/ 1 May 2021

The voices in Makhafula Vilakazi’s head

Makhafula Vilakazi Andymkosi 3
Poet Makhafula Vilakazi in Alexandra, Johannesburg. (Photo: Andy Mkosi)

In 2019, Makhafula Vilakazi receives an interview request from DJ Sbu, a fan of his work.  DJ Sbu has, however, never watched a single performance, only listened. Makhafula arrives at the Massiv Metro studios with his team. 

DJ Sbu beams an “I’ll be with you just now”. He plays a song, goes up to Makhafula and extends a gleeful, “Awu! Mr Ramashia, what brings you to my quarters?”

“Ngize kuinterview mfwethu, i interview nawe”. 

It is at this very moment that DJ Sbu realises that his lawyer, whom he’s sat across countless times, is indeed his favourite poet in the flesh. 

A Venda boy born in Soweto and raised in transit between Chiawelo, eMnambithi, and Vosloorus, Makhafula was brought up in a home of eight boys by an aunt who was a packer at Shoprite. A soccer player; a delinquent; a top student; a dreamer who dreamt himself into Wits Law School, graduating with distinction and going on to work in one of the top five law firms in the country. Later he was to open his own law firm, concerned primarily with supporting blacks in the arts.

There is a faculty indubitably possessed by Makhafula Vilakazi, born Matodzi Gift Ramashia. This is, as Isaac Newton puts it: genius, “an infinite capacity for taking pains”. 

This capacity, which is the spark that shoots from the contact of the finger of labour with the trigger of imagination, is at the foundation of the duality that pulses through Ramashia, a duality the poet puts to burning use in his latest album, Concerning Blacks

“Lamajita engikhuluma ngawo ayimi, ngikhulele elokishi shluphek’ endlini, kodwa since ngintswempu esgela; ngazthola ng’hol’ imali ebhaya ngingazi ukuthi ngizokwenzani ngayo, amaloan ngiyawazi, ibhima yamaleda seats bokweyami, uGift Skoloto uyimi, kodwa lapho nalaphaya!” — Makahafula Vilakazi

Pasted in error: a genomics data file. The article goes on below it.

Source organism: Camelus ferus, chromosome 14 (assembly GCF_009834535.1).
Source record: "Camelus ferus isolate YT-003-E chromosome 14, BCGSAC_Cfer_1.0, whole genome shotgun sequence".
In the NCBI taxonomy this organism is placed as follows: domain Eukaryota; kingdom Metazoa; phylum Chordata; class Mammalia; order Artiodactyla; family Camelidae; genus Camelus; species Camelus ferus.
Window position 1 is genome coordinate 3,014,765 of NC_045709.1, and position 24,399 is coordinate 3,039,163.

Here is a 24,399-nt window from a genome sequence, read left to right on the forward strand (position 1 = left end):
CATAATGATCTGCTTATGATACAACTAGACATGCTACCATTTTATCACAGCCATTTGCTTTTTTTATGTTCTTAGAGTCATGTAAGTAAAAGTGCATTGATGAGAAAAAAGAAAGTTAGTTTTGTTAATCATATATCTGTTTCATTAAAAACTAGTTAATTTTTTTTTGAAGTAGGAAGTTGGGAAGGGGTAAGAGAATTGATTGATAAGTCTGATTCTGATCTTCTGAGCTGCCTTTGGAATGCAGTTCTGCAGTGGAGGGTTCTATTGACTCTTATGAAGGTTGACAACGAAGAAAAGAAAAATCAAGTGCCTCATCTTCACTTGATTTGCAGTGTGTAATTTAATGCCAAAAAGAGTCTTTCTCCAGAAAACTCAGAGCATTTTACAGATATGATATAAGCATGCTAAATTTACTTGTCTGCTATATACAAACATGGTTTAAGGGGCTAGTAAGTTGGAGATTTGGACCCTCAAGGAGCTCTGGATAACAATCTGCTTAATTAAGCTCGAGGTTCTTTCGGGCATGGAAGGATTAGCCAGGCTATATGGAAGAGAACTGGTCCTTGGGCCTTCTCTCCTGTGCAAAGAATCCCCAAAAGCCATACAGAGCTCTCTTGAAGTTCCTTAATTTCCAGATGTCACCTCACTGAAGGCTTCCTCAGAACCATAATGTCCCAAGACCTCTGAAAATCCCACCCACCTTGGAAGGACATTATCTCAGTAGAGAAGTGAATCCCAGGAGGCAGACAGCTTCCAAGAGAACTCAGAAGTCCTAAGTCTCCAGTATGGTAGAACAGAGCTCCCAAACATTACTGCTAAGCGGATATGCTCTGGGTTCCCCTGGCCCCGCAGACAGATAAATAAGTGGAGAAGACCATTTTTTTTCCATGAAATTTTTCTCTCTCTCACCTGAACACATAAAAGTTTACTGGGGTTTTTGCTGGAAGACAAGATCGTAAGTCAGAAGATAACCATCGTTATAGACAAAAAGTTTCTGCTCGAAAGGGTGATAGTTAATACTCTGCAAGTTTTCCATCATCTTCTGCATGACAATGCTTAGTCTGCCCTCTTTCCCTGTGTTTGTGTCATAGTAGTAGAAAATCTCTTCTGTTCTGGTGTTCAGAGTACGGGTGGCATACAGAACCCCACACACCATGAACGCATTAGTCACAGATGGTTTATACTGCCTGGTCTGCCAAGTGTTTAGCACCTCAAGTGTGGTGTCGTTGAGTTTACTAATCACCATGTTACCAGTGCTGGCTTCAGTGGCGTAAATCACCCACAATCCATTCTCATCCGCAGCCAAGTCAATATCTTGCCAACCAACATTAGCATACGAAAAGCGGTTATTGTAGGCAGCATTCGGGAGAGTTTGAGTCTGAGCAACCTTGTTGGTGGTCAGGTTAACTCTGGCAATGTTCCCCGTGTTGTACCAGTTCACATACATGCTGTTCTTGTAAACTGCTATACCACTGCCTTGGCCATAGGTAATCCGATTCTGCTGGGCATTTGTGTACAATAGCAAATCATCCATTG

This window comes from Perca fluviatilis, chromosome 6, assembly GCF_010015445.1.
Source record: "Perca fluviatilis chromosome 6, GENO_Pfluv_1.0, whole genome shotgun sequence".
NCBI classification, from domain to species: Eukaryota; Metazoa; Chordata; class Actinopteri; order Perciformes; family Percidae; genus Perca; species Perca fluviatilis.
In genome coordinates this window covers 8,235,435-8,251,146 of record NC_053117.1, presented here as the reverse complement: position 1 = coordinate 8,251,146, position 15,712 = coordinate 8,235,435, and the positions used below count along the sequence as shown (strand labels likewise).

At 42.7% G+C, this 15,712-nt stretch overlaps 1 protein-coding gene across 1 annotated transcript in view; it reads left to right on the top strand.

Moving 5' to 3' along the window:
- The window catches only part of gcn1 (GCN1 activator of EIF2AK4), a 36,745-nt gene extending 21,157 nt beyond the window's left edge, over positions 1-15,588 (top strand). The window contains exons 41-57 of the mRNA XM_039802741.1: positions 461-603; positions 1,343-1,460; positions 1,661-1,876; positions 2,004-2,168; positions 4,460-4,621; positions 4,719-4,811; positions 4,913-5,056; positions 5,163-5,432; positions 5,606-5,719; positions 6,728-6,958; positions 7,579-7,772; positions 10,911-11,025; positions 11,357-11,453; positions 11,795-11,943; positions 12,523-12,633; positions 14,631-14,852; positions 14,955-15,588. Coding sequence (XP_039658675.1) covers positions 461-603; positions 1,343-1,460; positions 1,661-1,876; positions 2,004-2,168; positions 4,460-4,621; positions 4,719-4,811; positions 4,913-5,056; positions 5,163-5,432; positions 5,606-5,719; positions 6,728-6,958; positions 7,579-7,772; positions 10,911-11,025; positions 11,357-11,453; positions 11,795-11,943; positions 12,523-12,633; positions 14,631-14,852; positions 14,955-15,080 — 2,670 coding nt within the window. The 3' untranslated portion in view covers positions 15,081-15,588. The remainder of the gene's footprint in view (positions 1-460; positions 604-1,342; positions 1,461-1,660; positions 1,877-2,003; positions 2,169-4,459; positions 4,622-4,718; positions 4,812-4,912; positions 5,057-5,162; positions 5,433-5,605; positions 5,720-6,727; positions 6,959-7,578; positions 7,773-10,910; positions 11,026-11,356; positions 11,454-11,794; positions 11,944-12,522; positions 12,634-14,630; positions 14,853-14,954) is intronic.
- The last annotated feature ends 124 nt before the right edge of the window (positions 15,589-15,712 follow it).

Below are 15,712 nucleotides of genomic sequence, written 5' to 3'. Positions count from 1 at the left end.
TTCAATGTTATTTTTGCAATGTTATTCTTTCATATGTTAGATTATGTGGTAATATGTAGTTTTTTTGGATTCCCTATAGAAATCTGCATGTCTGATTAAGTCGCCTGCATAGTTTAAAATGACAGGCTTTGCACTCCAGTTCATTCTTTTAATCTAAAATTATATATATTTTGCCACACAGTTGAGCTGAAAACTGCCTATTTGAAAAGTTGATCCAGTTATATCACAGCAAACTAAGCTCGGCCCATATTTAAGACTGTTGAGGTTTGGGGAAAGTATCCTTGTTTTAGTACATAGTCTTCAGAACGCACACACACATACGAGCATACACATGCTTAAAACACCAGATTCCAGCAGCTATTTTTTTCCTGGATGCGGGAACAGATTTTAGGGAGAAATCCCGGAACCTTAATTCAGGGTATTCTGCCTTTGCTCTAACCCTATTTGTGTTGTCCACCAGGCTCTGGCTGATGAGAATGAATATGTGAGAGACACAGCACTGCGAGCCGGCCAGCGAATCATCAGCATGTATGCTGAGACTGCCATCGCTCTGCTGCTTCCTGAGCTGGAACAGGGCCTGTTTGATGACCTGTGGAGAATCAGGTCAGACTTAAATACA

Ramashia has always been reserved about sharing this duality with the world, perhaps understandably so. Would a township thug still view his favourite poet the same if he found out that he is a well-off lawyer? Would he be more of a hero to the poor highschool boy if he were to know that you can be both Soweto and Sandton at the same time? 

These are among the questions Ramashia triggers when he unveils sides of himself in the  album, to the extent of giving two of the characters both his birth and poet name. 

SomDanger introduces us to Makhafula, a township guy with simple dreams, “iphupho … le-start, ne-room, negedlela, ne-sound”; a hard, honest worker who’s purchased himself a beat-up vehicle; a hopeless romantic who had given his all to his cheating and ungrateful childhood sweetheart; a man who has found it in himself to give up on an abusive relationship, “umjita osengena faith kufate”.

In turn, Gift Skoloto acquaints us with Ta’Gift, a once-naive-now-troubled man deep in debt; a man who builds for his mother only for show; an exhibitionist and careless spender, a-swayph’ amabhodlela kuze ku-stuck umshini. 

“The friends I had when I was growing up, ngiganga, ngibhema amadrugs, are the same friends I keep to this day; it’s their stories that I tell, of those who live and those who have passed.” — Matodzi Ramashiya

Somdanger and Gift Skoloto represent parts of Makhafula and Matodzi Gift Ramashia, but not entirely. The missing parts are you, our siblings, cousins, uncles, aunts, parents, myself. Where we, or they, do not fit, the poet has in his arsenal a voice that our larynx can chamber with ease. 

This takes us to a phantom third member to add to the duality: a divine spirit of sorts; one that has chosen Ramashia as the vessel of our voices and perhaps even burdened him. 

The phantom seems to incessantly dig at the poet’s “capacity for taking pain”. 

It brims this infinitude with all the township’s pains and joys. It has housed in the poet “yonke imidlwane elala endle kwelokishi”. If this member had not made a medium of the poet, how else would we hear the township speak back at us?